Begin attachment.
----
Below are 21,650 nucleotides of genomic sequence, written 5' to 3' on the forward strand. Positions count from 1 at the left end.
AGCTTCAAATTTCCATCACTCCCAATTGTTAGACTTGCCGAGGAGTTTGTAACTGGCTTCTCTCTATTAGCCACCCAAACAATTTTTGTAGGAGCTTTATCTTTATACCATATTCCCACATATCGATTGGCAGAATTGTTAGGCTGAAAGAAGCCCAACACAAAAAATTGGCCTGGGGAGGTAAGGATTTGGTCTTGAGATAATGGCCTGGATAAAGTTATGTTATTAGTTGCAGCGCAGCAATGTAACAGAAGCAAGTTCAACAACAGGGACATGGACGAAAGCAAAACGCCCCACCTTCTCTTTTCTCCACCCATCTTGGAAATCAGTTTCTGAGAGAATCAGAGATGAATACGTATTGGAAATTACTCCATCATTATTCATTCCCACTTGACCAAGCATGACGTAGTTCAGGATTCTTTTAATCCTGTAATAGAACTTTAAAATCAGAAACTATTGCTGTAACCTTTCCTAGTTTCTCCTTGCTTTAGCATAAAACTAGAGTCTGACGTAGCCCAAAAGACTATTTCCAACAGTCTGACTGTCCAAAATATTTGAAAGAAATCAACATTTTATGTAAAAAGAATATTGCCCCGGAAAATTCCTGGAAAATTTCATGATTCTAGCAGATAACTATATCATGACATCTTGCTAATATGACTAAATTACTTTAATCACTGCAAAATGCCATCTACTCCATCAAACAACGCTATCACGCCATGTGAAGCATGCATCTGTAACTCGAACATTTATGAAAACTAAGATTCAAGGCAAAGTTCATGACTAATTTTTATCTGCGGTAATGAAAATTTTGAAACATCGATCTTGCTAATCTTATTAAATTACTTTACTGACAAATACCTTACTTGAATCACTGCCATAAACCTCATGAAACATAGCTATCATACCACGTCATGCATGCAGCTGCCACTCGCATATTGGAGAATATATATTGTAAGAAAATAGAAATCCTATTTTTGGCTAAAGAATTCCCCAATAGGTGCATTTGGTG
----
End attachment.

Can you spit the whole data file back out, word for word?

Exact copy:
Below are 21,650 nucleotides of genomic sequence, written 5' to 3' on the forward strand. Positions count from 1 at the left end.
AGCTTCAAATTTCCATCACTCCCAATTGTTAGACTTGCCGAGGAGTTTGTAACTGGCTTCTCTCTATTAGCCACCCAAACAATTTTTGTAGGAGCTTTATCTTTATACCATATTCCCACATATCGATTGGCAGAATTGTTAGGCTGAAAGAAGCCCAACACAAAAAATTGGCCTGGGGAGGTAAGGATTTGGTCTTGAGATAATGGCCTGGATAAAGTTATGTTATTAGTTGCAGCGCAGCAATGTAACAGAAGCAAGTTCAACAACAGGGACATGGACGAAAGCAAAACGCCCCACCTTCTCTTTTCTCCACCCATCTTGGAAATCAGTTTCTGAGAGAATCAGAGATGAATACGTATTGGAAATTACTCCATCATTATTCATTCCCACTTGACCAAGCATGACGTAGTTCAGGATTCTTTTAATCCTGTAATAGAACTTTAAAATCAGAAACTATTGCTGTAACCTTTCCTAGTTTCTCCTTGCTTTAGCATAAAACTAGAGTCTGACGTAGCCCAAAAGACTATTTCCAACAGTCTGACTGTCCAAAATATTTGAAAGAAATCAACATTTTATGTAAAAAGAATATTGCCCCGGAAAATTCCTGGAAAATTTCATGATTCTAGCAGATAACTATATCATGACATCTTGCTAATATGACTAAATTACTTTAATCACTGCAAAATGCCATCTACTCCATCAAACAACGCTATCACGCCATGTGAAGCATGCATCTGTAACTCGAACATTTATGAAAACTAAGATTCAAGGCAAAGTTCATGACTAATTTTTATCTGCGGTAATGAAAATTTTGAAACATCGATCTTGCTAATCTTATTAAATTACTTTACTGACAAATACCTTACTTGAATCACTGCCATAAACCTCATGAAACATAGCTATCATACCACGTCATGCATGCAGCTGCCACTCGCATATTGGAGAATATATATTGTAAGAAAATAGAAATCCTATTTTTGGCTAAAGAATTCCCCAATAGGTGCATTTGGTG